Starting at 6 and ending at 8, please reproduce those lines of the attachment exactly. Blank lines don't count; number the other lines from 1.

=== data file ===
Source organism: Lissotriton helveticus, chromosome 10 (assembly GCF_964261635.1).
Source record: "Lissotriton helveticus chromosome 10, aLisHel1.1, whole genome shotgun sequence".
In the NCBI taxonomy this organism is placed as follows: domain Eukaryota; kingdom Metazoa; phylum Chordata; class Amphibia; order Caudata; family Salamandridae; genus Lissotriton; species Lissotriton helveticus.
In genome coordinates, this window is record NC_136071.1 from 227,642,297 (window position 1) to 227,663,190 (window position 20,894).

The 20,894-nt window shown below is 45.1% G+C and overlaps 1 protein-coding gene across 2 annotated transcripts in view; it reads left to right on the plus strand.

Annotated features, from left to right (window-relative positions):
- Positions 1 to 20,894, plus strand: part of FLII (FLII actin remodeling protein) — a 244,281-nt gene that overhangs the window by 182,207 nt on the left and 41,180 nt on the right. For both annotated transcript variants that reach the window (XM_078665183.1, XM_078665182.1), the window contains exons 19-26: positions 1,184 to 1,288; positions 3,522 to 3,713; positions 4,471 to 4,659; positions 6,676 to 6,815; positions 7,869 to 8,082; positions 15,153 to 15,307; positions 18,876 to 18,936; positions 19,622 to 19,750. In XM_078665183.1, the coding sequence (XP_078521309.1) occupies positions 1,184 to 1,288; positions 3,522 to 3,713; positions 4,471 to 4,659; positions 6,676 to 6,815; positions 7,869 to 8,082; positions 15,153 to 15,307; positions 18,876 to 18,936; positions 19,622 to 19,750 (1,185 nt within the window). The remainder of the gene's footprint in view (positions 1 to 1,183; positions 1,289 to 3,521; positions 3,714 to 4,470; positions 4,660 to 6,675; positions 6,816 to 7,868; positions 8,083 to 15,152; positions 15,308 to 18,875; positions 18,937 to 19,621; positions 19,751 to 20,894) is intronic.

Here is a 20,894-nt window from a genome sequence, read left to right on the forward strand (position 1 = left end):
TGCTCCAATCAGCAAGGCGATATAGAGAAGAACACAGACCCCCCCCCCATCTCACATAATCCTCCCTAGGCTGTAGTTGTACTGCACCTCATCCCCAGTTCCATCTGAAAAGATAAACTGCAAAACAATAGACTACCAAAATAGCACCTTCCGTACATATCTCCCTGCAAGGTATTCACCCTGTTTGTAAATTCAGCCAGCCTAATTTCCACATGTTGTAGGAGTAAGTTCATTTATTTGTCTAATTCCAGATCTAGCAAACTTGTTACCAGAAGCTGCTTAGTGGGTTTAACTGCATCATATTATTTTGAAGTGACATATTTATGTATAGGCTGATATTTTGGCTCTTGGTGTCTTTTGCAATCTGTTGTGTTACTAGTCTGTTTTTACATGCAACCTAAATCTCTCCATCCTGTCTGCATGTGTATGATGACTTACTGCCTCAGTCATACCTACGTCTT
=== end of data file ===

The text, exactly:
Annotated features, from left to right (window-relative positions):
- Positions 1 to 20,894, plus strand: part of FLII (FLII actin remodeling protein) — a 244,281-nt gene that overhangs the window by 182,207 nt on the left and 41,180 nt on the right. For both annotated transcript variants that reach the window (XM_078665183.1, XM_078665182.1), the window contains exons 19-26: positions 1,184 to 1,288; positions 3,522 to 3,713; positions 4,471 to 4,659; positions 6,676 to 6,815; positions 7,869 to 8,082; positions 15,153 to 15,307; positions 18,876 to 18,936; positions 19,622 to 19,750. In XM_078665183.1, the coding sequence (XP_078521309.1) occupies positions 1,184 to 1,288; positions 3,522 to 3,713; positions 4,471 to 4,659; positions 6,676 to 6,815; positions 7,869 to 8,082; positions 15,153 to 15,307; positions 18,876 to 18,936; positions 19,622 to 19,750 (1,185 nt within the window). The remainder of the gene's footprint in view (positions 1 to 1,183; positions 1,289 to 3,521; positions 3,714 to 4,470; positions 4,660 to 6,675; positions 6,816 to 7,868; positions 8,083 to 15,152; positions 15,308 to 18,875; positions 18,937 to 19,621; positions 19,751 to 20,894) is intronic.

Here is a 20,894-nt window from a genome sequence, read left to right on the forward strand (position 1 = left end):